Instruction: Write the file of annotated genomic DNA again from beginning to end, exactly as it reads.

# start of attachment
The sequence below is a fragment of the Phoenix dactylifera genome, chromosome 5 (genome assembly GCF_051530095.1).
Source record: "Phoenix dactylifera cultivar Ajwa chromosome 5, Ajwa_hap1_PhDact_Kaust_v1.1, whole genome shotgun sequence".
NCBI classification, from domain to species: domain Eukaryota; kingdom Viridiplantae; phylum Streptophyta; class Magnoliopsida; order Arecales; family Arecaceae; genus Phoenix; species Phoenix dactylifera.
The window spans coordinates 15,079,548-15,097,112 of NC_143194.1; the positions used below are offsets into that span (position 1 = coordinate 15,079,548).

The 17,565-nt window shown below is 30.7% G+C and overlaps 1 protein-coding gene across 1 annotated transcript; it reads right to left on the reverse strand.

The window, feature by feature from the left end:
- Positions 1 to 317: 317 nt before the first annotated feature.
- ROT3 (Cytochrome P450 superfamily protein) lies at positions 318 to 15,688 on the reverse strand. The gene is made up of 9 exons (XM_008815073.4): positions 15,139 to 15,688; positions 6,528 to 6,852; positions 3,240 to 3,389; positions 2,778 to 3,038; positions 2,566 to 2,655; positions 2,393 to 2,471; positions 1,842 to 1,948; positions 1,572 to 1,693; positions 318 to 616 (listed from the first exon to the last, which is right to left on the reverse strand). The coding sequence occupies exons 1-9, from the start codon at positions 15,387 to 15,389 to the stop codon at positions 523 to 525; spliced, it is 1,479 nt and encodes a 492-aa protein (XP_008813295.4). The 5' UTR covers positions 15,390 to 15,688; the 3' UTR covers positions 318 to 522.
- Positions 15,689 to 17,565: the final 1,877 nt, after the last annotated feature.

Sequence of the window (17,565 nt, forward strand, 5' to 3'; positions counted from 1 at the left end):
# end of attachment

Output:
The sequence below is a fragment of the Phoenix dactylifera genome, chromosome 5 (genome assembly GCF_051530095.1).
Source record: "Phoenix dactylifera cultivar Ajwa chromosome 5, Ajwa_hap1_PhDact_Kaust_v1.1, whole genome shotgun sequence".
NCBI classification, from domain to species: domain Eukaryota; kingdom Viridiplantae; phylum Streptophyta; class Magnoliopsida; order Arecales; family Arecaceae; genus Phoenix; species Phoenix dactylifera.
The window spans coordinates 15,079,548-15,097,112 of NC_143194.1; the positions used below are offsets into that span (position 1 = coordinate 15,079,548).

The 17,565-nt window shown below is 30.7% G+C and overlaps 1 protein-coding gene across 1 annotated transcript; it reads right to left on the reverse strand.

The window, feature by feature from the left end:
- Positions 1 to 317: 317 nt before the first annotated feature.
- ROT3 (Cytochrome P450 superfamily protein) lies at positions 318 to 15,688 on the reverse strand. The gene is made up of 9 exons (XM_008815073.4): positions 15,139 to 15,688; positions 6,528 to 6,852; positions 3,240 to 3,389; positions 2,778 to 3,038; positions 2,566 to 2,655; positions 2,393 to 2,471; positions 1,842 to 1,948; positions 1,572 to 1,693; positions 318 to 616 (listed from the first exon to the last, which is right to left on the reverse strand). The coding sequence occupies exons 1-9, from the start codon at positions 15,387 to 15,389 to the stop codon at positions 523 to 525; spliced, it is 1,479 nt and encodes a 492-aa protein (XP_008813295.4). The 5' UTR covers positions 15,390 to 15,688; the 3' UTR covers positions 318 to 522.
- Positions 15,689 to 17,565: the final 1,877 nt, after the last annotated feature.

Sequence of the window (17,565 nt, forward strand, 5' to 3'; positions counted from 1 at the left end):